I’ve been reading Tough Choices, a memoir by Carly Fiorina, the former CEO of HP. She gives lots of good advice through the experiences she went through navigating the minefields of corporate politics and workplace prejudice. There’s one section which I found particularly instructional. It was a conversation she had during a dinner with a senior executive in AT&T, where she was a young manager who was about to make an important presentation for a multi-billion dollar contract with the US government:
“Carly…I was just wondering: maybe you shouldn’t be one of our presenters. I know some of you women can’t take the pressure. We don’t want you losing your cool in there. Why are you doing this anyway? Don’t you want to spend more time with your husband and have children?”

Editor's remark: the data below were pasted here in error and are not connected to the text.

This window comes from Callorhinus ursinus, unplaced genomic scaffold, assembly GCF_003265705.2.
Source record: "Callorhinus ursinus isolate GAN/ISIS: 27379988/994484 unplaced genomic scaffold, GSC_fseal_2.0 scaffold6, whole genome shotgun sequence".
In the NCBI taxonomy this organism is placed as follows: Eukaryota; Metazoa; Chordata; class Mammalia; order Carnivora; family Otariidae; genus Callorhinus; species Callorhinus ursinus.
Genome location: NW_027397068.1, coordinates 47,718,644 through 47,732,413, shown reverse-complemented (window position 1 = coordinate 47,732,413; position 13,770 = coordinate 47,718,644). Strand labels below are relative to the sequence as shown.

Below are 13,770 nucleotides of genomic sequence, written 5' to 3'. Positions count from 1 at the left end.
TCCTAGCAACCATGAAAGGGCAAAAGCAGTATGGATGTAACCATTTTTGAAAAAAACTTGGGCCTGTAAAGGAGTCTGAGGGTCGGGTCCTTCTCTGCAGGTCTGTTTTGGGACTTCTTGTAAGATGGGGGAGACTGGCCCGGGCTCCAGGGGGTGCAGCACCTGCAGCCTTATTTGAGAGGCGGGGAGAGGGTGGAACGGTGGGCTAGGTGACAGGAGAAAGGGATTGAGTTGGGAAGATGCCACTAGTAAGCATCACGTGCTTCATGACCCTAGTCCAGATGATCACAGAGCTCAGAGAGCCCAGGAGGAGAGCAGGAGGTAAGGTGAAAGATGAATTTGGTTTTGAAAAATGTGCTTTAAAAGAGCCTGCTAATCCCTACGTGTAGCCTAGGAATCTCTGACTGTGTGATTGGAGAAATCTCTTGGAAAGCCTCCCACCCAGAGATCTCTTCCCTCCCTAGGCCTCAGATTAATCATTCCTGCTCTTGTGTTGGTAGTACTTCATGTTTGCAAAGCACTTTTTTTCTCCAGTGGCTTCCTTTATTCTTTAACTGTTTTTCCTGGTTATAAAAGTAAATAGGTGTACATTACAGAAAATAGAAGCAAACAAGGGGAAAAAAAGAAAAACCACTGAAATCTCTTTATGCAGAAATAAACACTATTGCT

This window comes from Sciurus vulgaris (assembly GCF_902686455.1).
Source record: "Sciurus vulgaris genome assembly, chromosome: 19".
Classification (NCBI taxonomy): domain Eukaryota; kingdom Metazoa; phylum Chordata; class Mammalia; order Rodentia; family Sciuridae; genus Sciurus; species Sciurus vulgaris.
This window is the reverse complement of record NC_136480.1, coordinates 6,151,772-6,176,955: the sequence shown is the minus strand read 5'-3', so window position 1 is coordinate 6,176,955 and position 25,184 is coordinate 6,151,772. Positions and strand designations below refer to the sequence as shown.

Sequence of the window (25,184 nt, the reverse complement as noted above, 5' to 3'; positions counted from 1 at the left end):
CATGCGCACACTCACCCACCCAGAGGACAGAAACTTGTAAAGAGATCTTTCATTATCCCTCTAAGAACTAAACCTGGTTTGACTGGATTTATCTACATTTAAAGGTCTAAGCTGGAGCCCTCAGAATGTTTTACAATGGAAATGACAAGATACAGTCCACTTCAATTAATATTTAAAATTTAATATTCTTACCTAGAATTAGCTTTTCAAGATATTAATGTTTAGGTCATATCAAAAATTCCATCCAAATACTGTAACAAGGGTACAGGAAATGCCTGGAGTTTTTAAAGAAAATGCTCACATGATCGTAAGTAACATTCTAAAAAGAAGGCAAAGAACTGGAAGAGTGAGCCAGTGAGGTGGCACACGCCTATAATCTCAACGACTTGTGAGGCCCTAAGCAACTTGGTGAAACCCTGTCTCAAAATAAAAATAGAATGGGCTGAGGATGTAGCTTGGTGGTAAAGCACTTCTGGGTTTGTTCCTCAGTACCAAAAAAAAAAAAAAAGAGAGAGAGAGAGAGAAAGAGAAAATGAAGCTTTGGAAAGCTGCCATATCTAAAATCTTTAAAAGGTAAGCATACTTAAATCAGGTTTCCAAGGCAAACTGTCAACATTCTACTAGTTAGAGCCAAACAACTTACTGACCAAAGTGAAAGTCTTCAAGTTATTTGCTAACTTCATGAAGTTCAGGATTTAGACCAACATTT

The executive wouldn’t get off it. He kept asking me about my husband, what he did for a living, how long we’d been married. He did not ask my male colleagues about their wives or their marriages. Finally, I excused myself from the table and walked outside. I found myself crying alone in the parking lot…I was demoralized that I was once again underestimated…
That night, after I’d cried long enough, I made a decision. I would not cry again over others’ prejudice…Life isn’t always fair, and it is different for women than for men. I decided to accept that reality and refuse to be diminished by it….
Since 1986, I have saved by tears for more important things: my family, the beauty of nature, Beethoven, a dear friend, the goodness of people, their wisdom, their tragedies or their triumphs.
I think this is good advice for anyone who is faced with discrimination. Although it is important to challenge the discrimination, what is more important is not to let that diminish oneself.